Germany: Jewish Censorship Bans Blockbuster Movie "Valley of the Wolves"
Germany: Jewish Censorship Bans Blockbuster Movie
Anti-Iraq-occupation film does not please Zionists.
by Michel Vaillant
KNUCKLING UNDER to Jewish pressure, Cinemaxx, Germany's largest cinema chain, has banned a successful film from its projection rooms -- in spite of the movie having attracted over 200,000 spectators in two weeks.
Valley of the Wolves -- Iraq, Turkey's largest cinema production ever, gives a voice to the Turkish people's deep frustration at the Jewish-led American war machine currently attacking and invading Muslim countries like Iraq and Afghanistan with much loss of life. This in itself would tend to arouse Jewish ire, but what the Jews disliked most, however, is that Valley of the Wolves denounces the Jewish plundering of occupied Iraq. The film's reviews have been mixed, with some claiming the political message is overdone and heavy-handed.
The movie features a kind of Turkish Rambo, Polat Alemdar (played by Necati Sasmaz), who is working for Turkey's secret police in Iraq and fighting to defend persecuted Muslims from brutal American occupiers. Alemdar confronts, for example, the murderous U.S. Captain Sam Marshall (played by Billy Zane, the bad guy in Titanic), and a Jewish doctor prospering on organ trafficking. The Jewish doctor (played by Gary Busey) operates in the infamous Abu Ghraib prison. He extracts kidneys from Iraqi prisoners and sells them -- earning fat profits -- to clinics catering to wealthy Jews in New York, London, and Tel Aviv. This hellish trafficking is, I think, a slightly veiled allusion to the powerful Jews currently plundering Iraqi oil, gas, real estate, and finance, with the help of the occupying U.S. Army.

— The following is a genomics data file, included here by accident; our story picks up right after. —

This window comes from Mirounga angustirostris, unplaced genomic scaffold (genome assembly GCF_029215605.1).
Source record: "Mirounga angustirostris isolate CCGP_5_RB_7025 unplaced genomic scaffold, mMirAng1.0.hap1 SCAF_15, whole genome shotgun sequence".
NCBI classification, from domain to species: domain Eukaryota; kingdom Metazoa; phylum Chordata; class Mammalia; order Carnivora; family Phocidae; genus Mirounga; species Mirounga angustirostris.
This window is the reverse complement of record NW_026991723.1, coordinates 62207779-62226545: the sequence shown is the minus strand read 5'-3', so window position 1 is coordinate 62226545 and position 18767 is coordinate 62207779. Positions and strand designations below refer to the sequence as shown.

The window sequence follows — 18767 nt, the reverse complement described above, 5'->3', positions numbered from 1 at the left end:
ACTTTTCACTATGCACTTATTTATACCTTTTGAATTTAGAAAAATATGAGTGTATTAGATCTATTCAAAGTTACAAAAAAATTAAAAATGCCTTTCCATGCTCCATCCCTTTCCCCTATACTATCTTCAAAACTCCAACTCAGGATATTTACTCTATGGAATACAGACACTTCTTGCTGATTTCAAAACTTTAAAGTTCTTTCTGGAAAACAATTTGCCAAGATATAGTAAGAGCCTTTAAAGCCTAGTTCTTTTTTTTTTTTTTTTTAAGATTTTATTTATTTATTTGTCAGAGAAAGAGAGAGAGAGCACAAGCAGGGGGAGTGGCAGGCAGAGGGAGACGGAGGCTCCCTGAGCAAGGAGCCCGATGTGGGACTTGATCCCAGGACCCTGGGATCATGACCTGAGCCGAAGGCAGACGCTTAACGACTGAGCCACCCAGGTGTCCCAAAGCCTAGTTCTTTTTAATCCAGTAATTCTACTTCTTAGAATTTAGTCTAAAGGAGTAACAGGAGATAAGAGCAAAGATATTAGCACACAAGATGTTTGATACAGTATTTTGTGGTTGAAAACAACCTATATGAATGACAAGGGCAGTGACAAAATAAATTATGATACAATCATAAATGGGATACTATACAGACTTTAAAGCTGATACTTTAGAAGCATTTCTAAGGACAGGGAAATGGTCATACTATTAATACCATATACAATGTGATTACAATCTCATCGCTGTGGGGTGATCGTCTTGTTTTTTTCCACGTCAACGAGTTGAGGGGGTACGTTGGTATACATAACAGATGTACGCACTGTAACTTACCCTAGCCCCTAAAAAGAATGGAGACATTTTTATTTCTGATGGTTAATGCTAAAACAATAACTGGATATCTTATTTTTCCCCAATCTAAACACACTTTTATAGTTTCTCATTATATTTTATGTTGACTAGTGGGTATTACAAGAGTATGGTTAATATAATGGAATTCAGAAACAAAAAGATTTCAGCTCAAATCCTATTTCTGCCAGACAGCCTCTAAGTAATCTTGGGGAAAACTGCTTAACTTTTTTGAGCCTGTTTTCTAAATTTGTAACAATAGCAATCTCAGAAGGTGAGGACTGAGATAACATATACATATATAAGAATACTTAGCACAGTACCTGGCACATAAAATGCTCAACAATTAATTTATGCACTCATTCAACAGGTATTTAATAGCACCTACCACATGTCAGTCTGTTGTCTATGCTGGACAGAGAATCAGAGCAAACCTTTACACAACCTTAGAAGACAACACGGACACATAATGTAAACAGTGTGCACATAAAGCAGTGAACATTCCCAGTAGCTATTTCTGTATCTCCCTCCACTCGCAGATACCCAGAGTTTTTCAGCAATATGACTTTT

According to official information from the studio:
'Valley of the Wolves begins with a true story: the "Hood Event"… On 2003, the 4th of July, allied and American forces come to the unofficial, half-secret Turkish headquarters -- consisting of eleven people. The Turkish soldiers suppose that this an ordinary visit from their allies. But this time it is different. As the occupation grinds on, America wants to be the only power calling the shots. To them, there is no place for Turks in the region any more…
'That day, eleven soldiers are deported with hoods on their heads with no respect to their soldiership or dignity as they are paraded in shame in front of the region’s people…
'Suleyman Aslan is one of those eleven soldiers. As first lieutenant, Suleyman can't reconcile being insulted, and surrendering, with his honor. He commits suicide and leaves a letter behind. The letter is addressed to Polat Alemdar… Polat Alemdar is a specially trained Turkish intelligence agent. But he no longer has contact with his former intelligence agency… Now a free agent, Alemdar can't ignore the wishes of his late friend -- who committed suicide for the sake of his duty.
'He is in Northern Iraq with his men now. He will die for them, if needed…
'In Northern Iraq, things are very different from what they expected. They were after the man who insulted the Turkish soldiers -- but they couldn't believe their eyes when they saw the situation there. The people of Iraq's values, character, culture, heroes, and history were being completely disregarded. The "new order" was forcing unacceptable changes on the people…